Return from the dead?

Old ways of thinking won’t bring developed countries back to economic life. Weighed down by the legacy of the crisis, they also face deep challenges like a faltering labour supply and slowing innovation. 

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“Neither economists nor market participants, nor indeed governments foresaw a financial crisis of the type and magnitude we have now. The collapse of trust and subsequent credit freeze in the wake of the Lehman Brothers collapse was a shock.”

©Charlotte Moreau

Climate change and, more generally, environmental damage have quantifiable economic and health costs, which weigh on long-term growth and well-being. If left unchecked, climate change is projected to decrease global GDP by 0.7 to 2.5 % by 2060. At the same time, the costs to society of air pollution already appear substantial–equivalent to some 4% of GDP across OECD countries and even higher in some rapidly developing economies. Yet global action in the environmental domain proceeds only slowly–too slowly to be up to the challenges we face. Why is it so?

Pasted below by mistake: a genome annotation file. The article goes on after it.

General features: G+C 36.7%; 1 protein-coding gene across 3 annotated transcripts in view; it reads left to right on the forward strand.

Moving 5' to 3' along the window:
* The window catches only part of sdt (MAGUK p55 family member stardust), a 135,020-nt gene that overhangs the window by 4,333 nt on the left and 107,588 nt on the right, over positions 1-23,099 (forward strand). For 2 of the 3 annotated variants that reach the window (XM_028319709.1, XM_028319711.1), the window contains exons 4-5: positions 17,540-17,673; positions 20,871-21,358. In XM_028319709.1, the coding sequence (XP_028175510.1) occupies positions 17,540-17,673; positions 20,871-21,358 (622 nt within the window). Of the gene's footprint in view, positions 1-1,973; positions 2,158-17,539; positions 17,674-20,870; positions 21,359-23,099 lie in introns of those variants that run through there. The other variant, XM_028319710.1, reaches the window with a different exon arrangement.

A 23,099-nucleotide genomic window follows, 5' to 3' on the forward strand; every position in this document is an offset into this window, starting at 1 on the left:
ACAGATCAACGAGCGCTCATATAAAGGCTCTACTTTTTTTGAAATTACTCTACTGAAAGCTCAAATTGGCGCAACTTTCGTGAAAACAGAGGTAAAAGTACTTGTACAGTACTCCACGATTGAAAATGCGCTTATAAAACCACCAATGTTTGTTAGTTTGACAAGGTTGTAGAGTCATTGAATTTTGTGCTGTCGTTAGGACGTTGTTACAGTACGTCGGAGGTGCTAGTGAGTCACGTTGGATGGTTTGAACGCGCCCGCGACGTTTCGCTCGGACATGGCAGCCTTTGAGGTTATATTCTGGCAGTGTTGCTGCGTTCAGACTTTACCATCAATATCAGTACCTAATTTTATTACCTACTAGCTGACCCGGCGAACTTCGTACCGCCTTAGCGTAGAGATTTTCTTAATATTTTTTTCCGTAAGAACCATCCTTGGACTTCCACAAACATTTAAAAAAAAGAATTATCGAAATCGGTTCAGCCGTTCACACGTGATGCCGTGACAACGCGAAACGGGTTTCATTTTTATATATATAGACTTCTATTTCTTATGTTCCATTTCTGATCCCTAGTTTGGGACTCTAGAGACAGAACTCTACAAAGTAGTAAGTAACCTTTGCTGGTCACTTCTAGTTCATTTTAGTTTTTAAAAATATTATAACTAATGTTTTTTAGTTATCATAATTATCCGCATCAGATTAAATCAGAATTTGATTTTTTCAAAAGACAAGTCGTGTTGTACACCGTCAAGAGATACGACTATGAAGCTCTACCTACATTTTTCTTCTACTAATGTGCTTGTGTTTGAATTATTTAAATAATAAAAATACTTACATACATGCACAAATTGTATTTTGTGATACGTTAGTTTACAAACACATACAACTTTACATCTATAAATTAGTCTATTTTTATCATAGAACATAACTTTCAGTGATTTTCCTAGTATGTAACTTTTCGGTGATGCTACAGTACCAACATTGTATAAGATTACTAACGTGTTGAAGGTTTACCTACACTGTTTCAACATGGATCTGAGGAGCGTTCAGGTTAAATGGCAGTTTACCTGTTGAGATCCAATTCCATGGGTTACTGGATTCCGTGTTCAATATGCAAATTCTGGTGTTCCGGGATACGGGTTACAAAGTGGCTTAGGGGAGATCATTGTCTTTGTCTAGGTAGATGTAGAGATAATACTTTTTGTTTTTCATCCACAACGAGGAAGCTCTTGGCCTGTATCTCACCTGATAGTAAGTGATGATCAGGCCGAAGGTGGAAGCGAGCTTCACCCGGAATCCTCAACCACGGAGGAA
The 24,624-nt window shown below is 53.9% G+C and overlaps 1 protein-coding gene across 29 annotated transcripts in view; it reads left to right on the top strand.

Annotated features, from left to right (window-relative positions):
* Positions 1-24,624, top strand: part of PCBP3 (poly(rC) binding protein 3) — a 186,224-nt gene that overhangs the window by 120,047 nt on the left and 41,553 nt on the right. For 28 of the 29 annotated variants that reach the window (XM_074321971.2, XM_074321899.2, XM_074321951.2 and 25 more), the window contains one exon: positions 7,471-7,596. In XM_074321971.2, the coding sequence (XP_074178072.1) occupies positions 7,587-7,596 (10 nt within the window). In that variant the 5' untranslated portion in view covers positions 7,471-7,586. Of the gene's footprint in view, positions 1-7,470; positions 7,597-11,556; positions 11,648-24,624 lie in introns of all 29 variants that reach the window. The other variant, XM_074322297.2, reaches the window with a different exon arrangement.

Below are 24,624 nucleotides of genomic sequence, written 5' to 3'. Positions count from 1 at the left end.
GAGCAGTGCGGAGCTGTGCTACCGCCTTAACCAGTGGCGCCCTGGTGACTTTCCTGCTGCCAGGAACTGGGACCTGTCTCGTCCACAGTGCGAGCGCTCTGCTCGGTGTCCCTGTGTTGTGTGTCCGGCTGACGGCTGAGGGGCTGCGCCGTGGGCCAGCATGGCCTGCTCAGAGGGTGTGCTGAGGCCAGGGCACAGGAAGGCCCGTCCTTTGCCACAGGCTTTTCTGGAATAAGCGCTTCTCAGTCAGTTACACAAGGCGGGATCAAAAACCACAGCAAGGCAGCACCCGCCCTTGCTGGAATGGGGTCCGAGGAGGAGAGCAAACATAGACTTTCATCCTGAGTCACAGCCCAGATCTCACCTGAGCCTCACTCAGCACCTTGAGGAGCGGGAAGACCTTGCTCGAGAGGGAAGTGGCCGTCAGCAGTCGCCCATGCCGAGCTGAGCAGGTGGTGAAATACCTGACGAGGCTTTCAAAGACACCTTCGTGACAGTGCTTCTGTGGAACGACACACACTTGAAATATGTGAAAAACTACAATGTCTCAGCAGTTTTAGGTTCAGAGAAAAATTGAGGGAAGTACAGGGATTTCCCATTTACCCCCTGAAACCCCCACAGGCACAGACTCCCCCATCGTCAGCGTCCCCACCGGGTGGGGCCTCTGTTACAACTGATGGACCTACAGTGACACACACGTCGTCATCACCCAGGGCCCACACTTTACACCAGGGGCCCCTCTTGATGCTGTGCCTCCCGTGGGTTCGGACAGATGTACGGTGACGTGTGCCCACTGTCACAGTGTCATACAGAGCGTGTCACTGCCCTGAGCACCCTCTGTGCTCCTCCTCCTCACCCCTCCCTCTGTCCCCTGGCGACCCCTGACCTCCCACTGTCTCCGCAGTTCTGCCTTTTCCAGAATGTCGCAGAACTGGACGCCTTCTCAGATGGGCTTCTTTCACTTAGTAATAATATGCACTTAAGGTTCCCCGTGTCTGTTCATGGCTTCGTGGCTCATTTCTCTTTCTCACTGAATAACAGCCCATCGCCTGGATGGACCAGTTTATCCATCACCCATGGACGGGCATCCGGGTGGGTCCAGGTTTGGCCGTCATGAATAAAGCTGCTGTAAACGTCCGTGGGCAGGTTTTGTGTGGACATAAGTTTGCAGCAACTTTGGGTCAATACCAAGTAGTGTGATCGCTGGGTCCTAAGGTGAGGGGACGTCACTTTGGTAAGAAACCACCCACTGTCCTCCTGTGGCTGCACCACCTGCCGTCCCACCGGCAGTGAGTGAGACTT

The recent economic meltdown was at root not a failure of character or competence, but a failure of ideas.

©INET

Financial market overhang rather than excessive fiscal spending threatens confidence today. And there are sounds investments which can make society healthier.

Click to enlarge

Did you know that the pace of productivity growth is slowing sharply across the OECD area? Moreover, the trend has continued downward since the early 2000s after a brief upward tick in the 1980s and 1990s, which in part reflected the diffusion of new information and communications technologies

©Jackie Naegelen/Reuters

The car industry has taken a dent since the recession started to bite in 2008, but even before then, new patterns were emerging that would reshape the sector for a long time to come. 

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